Nearly 3,000 miles–close to the entire width of the United States–separate Salmon, Idaho from Abaco Island, Bahamas. Yet when the Salmon 4-H Model Horse Club learned of the plight of endangered horses living there, they took action.
Youth Save Horses Thousands of Miles Away
Nearly 3,000 miles-close to the entire width of the United States-separate Salmon, Idaho from Abaco Island, Bahamas. Yet when the Salmon 4-H Model Horse Club learned of the plight of endangered horses living there, they took action.
“Our 4-H leader told us about how the Abaco Barb horses on Abaco Island are close to extinction and we knew we had to help save them,” said 11-year-old Cameron Angeny.
The Abaco Barb, a strain of the critically endangered Spanish Barb breed, is believed to be descended from Spanish Conquistador horses that survived shipwrecks 500 years ago. Only nine horses remain of the original 200 due to human intervention and habitat changes.
Cameron and his fellow club members developed a plan, using the writing skills they’d learned keeping 4-H record books. They petitioned Breyer? Animal Creations? to create a model to raise awareness about the horses.
The company was so inspired by the leadership of these young 4-Hers that it developed an Abaco Barb model for its 2005 line and created an annual benefit model horse program.
“These young people were an inspiration for us all,” said Kathleen Fallon of Breyer. “This is a powerful lesson for these children, to know that they can make a difference.”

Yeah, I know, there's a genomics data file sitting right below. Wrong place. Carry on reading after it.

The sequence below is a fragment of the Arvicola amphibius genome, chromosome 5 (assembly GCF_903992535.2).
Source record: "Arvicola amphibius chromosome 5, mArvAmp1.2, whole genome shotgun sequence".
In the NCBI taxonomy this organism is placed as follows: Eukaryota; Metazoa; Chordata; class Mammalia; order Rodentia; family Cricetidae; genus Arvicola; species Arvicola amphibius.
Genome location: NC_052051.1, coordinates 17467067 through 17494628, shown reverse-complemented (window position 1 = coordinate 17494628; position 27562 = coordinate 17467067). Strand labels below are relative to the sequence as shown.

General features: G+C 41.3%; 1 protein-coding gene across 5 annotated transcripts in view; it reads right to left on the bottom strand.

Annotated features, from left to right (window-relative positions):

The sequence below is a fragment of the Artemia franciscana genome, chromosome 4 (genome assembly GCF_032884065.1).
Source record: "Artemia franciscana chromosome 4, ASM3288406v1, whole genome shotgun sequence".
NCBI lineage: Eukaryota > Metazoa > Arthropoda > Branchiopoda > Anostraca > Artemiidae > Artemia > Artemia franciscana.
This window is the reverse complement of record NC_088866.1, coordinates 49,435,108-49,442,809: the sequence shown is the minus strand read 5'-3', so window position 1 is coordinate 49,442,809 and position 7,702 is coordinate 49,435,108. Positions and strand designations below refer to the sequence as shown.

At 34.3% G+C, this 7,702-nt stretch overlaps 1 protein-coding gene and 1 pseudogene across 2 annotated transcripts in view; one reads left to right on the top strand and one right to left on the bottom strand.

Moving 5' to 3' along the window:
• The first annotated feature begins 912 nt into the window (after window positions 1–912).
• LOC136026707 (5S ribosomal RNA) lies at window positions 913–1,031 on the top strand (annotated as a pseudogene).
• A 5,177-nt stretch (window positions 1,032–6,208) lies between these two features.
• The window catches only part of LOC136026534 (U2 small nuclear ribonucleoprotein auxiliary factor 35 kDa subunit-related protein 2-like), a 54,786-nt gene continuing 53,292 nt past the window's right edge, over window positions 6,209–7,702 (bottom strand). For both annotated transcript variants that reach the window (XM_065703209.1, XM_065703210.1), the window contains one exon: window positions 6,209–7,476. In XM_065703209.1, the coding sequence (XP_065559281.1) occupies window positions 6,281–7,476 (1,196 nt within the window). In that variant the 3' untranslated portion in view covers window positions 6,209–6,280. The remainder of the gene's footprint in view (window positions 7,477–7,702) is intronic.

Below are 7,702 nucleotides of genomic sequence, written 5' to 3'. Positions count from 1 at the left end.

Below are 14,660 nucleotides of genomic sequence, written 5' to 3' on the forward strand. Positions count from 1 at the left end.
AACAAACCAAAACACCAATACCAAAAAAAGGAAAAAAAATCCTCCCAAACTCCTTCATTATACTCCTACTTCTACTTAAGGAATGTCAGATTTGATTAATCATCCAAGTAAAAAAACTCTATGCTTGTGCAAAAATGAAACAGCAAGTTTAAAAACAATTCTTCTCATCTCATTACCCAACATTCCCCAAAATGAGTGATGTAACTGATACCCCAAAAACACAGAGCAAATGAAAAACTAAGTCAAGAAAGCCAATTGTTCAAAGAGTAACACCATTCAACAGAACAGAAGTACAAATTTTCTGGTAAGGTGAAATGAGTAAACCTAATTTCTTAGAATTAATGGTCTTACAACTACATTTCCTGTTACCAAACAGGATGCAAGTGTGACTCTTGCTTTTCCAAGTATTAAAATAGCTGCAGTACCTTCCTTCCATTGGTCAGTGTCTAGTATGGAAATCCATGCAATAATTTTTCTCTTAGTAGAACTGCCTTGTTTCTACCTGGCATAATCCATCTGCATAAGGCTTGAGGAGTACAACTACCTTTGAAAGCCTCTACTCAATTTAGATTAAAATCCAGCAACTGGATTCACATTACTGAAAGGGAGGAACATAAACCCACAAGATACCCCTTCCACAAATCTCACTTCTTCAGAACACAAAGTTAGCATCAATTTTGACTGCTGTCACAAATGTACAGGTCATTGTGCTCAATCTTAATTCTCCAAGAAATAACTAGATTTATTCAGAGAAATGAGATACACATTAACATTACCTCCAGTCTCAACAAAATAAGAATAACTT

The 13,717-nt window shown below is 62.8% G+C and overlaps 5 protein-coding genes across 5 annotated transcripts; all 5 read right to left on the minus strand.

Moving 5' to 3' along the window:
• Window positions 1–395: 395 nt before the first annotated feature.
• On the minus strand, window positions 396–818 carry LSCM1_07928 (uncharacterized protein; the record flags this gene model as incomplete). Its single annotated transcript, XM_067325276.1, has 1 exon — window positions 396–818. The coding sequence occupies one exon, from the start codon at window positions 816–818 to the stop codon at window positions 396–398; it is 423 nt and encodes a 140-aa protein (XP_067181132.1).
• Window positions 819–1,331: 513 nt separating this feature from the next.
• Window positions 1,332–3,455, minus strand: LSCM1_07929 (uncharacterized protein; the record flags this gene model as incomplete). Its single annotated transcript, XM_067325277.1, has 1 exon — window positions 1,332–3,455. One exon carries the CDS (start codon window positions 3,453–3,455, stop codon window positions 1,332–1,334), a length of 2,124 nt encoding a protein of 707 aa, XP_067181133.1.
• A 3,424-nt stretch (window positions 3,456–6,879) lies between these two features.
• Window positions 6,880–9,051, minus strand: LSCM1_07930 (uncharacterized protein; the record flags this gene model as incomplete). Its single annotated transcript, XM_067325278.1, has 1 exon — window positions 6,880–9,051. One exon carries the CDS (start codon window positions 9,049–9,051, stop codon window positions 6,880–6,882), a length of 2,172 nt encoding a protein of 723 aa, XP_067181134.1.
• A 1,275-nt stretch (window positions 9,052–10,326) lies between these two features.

Capella, named after one of the Abaco Barb stallions, was the first horse in the annual benefit series, and one of the company’s top five model horse sellers in 2005. A portion of the profits from sales of Capella models help Arkwild, a nonprofit organization that works to protect the Abaco Barbs by providing medical care and a protected forest preserve for the herd to live in.
The 4-H club continues to raise money and awareness for the Abaco Barb horses through the Abaco Barb Youth Project, a program that provides ideas for others to help.
Cameron encourages all youth to take on big projects themselves. “Once you have an idea, get your thoughts on paper, and try to accomplish it,” he said. “The biggest thing I have learned is that I can make a difference in the world!”
4-H is a community of young people across America who are learning leadership, citizenship and life skills.